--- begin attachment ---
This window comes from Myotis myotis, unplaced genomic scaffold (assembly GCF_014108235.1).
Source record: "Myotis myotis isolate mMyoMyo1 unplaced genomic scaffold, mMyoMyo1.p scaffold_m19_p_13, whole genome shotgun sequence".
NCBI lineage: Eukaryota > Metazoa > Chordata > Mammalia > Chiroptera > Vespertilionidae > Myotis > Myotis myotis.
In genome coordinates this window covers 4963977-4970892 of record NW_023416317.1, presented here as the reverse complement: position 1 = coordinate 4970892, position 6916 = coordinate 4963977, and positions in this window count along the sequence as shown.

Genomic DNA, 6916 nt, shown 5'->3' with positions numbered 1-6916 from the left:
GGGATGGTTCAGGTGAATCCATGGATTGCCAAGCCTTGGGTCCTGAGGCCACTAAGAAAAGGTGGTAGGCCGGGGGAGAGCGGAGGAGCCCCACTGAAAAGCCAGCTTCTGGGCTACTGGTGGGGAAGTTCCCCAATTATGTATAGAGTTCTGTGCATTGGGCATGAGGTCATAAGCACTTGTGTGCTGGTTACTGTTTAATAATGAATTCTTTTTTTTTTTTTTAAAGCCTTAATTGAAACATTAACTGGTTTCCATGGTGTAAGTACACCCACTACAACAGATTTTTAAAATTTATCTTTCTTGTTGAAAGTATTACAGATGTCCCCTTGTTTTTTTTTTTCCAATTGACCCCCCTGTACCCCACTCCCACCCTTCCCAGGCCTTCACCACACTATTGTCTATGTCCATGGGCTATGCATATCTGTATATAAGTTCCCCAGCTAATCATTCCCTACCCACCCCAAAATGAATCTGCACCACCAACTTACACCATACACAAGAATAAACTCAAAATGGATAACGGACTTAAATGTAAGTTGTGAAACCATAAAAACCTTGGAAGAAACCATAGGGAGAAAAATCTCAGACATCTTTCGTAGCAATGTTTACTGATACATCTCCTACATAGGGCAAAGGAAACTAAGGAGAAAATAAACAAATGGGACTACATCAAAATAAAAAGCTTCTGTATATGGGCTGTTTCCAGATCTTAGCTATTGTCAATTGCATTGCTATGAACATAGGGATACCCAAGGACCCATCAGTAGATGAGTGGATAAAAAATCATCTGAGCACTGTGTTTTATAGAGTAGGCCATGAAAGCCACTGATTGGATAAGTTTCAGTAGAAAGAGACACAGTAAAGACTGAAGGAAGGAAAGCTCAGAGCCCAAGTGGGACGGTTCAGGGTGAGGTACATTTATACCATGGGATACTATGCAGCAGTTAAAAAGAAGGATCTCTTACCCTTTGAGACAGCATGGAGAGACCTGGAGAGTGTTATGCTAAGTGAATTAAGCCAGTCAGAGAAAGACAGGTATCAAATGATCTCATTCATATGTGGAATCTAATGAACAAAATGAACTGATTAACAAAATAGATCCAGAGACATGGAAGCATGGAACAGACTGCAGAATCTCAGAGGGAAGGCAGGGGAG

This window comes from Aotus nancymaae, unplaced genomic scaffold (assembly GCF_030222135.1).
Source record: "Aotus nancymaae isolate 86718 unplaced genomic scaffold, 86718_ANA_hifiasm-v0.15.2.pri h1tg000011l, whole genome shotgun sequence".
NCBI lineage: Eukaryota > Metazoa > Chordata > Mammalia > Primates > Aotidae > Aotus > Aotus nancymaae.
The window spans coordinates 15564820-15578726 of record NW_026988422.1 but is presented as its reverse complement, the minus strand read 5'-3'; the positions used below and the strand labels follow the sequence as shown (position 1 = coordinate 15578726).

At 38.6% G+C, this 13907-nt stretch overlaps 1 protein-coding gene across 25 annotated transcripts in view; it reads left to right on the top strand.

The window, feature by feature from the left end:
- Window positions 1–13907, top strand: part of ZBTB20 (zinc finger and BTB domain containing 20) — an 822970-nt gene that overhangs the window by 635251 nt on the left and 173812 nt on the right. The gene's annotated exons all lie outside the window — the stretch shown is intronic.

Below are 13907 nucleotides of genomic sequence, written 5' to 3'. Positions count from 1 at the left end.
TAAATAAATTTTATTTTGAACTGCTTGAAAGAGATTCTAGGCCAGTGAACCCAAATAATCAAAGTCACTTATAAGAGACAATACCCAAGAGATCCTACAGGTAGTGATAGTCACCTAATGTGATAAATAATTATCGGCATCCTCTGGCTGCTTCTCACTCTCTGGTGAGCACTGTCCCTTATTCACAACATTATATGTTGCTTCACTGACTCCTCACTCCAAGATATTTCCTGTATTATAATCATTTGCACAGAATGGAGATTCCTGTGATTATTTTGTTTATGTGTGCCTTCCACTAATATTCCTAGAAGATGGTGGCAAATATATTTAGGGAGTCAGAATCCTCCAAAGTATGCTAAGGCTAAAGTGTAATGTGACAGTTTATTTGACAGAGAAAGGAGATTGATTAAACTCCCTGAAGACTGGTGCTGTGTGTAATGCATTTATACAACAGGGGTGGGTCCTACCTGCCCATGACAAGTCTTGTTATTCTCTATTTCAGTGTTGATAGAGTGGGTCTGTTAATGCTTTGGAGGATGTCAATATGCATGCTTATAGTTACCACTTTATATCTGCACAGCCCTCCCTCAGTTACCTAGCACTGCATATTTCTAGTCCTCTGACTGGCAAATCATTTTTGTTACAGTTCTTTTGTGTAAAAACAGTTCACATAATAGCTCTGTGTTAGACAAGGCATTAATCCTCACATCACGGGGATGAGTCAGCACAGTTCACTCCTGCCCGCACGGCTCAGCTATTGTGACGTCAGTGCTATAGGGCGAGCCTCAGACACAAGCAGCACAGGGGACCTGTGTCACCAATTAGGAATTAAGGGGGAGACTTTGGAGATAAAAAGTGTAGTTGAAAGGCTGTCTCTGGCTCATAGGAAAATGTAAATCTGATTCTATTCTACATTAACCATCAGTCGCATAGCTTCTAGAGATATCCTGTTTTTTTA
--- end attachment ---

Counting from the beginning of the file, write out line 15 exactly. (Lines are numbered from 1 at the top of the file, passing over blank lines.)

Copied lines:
TAAATAAATTTTATTTTGAACTGCTTGAAAGAGATTCTAGGCCAGTGAACCCAAATAATCAAAGTCACTTATAAGAGACAATACCCAAGAGATCCTACAGGTAGTGATAGTCACCTAATGTGATAAATAATTATCGGCATCCTCTGGCTGCTTCTCACTCTCTGGTGAGCACTGTCCCTTATTCACAACATTATATGTTGCTTCACTGACTCCTCACTCCAAGATATTTCCTGTATTATAATCATTTGCACAGAATGGAGATTCCTGTGATTATTTTGTTTATGTGTGCCTTCCACTAATATTCCTAGAAGATGGTGGCAAATATATTTAGGGAGTCAGAATCCTCCAAAGTATGCTAAGGCTAAAGTGTAATGTGACAGTTTATTTGACAGAGAAAGGAGATTGATTAAACTCCCTGAAGACTGGTGCTGTGTGTAATGCATTTATACAACAGGGGTGGGTCCTACCTGCCCATGACAAGTCTTGTTATTCTCTATTTCAGTGTTGATAGAGTGGGTCTGTTAATGCTTTGGAGGATGTCAATATGCATGCTTATAGTTACCACTTTATATCTGCACAGCCCTCCCTCAGTTACCTAGCACTGCATATTTCTAGTCCTCTGACTGGCAAATCATTTTTGTTACAGTTCTTTTGTGTAAAAACAGTTCACATAATAGCTCTGTGTTAGACAAGGCATTAATCCTCACATCACGGGGATGAGTCAGCACAGTTCACTCCTGCCCGCACGGCTCAGCTATTGTGACGTCAGTGCTATAGGGCGAGCCTCAGACACAAGCAGCACAGGGGACCTGTGTCACCAATTAGGAATTAAGGGGGAGACTTTGGAGATAAAAAGTGTAGTTGAAAGGCTGTCTCTGGCTCATAGGAAAATGTAAATCTGATTCTATTCTACATTAACCATCAGTCGCATAGCTTCTAGAGATATCCTGTTTTTTTA